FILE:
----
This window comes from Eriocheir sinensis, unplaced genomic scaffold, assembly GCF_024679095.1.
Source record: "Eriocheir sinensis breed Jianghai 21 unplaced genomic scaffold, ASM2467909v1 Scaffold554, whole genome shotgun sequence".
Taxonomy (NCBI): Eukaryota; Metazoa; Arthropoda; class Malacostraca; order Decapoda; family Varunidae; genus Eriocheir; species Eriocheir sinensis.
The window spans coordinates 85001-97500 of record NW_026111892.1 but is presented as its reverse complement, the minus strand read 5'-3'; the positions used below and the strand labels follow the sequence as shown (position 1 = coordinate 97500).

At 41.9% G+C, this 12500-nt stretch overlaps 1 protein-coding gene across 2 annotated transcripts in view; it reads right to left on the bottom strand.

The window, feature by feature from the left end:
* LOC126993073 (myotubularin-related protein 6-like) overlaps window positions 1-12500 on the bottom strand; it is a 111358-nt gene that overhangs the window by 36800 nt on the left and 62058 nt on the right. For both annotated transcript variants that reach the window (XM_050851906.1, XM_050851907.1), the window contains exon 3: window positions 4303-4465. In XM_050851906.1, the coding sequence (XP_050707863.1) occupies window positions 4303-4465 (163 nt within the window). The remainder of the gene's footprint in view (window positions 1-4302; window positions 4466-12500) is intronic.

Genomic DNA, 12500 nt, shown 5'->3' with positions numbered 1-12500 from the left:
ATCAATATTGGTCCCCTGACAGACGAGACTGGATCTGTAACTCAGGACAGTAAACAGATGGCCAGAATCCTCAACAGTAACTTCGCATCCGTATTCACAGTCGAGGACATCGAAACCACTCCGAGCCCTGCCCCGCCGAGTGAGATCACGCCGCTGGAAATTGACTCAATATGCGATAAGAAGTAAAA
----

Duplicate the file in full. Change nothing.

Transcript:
This window comes from Eriocheir sinensis, unplaced genomic scaffold, assembly GCF_024679095.1.
Source record: "Eriocheir sinensis breed Jianghai 21 unplaced genomic scaffold, ASM2467909v1 Scaffold554, whole genome shotgun sequence".
Taxonomy (NCBI): Eukaryota; Metazoa; Arthropoda; class Malacostraca; order Decapoda; family Varunidae; genus Eriocheir; species Eriocheir sinensis.
The window spans coordinates 85001-97500 of record NW_026111892.1 but is presented as its reverse complement, the minus strand read 5'-3'; the positions used below and the strand labels follow the sequence as shown (position 1 = coordinate 97500).

At 41.9% G+C, this 12500-nt stretch overlaps 1 protein-coding gene across 2 annotated transcripts in view; it reads right to left on the bottom strand.

The window, feature by feature from the left end:
* LOC126993073 (myotubularin-related protein 6-like) overlaps window positions 1-12500 on the bottom strand; it is a 111358-nt gene that overhangs the window by 36800 nt on the left and 62058 nt on the right. For both annotated transcript variants that reach the window (XM_050851906.1, XM_050851907.1), the window contains exon 3: window positions 4303-4465. In XM_050851906.1, the coding sequence (XP_050707863.1) occupies window positions 4303-4465 (163 nt within the window). The remainder of the gene's footprint in view (window positions 1-4302; window positions 4466-12500) is intronic.

Genomic DNA, 12500 nt, shown 5'->3' with positions numbered 1-12500 from the left:
ATCAATATTGGTCCCCTGACAGACGAGACTGGATCTGTAACTCAGGACAGTAAACAGATGGCCAGAATCCTCAACAGTAACTTCGCATCCGTATTCACAGTCGAGGACATCGAAACCACTCCGAGCCCTGCCCCGCCGAGTGAGATCACGCCGCTGGAAATTGACTCAATATGCGATAAGAAGTAAAA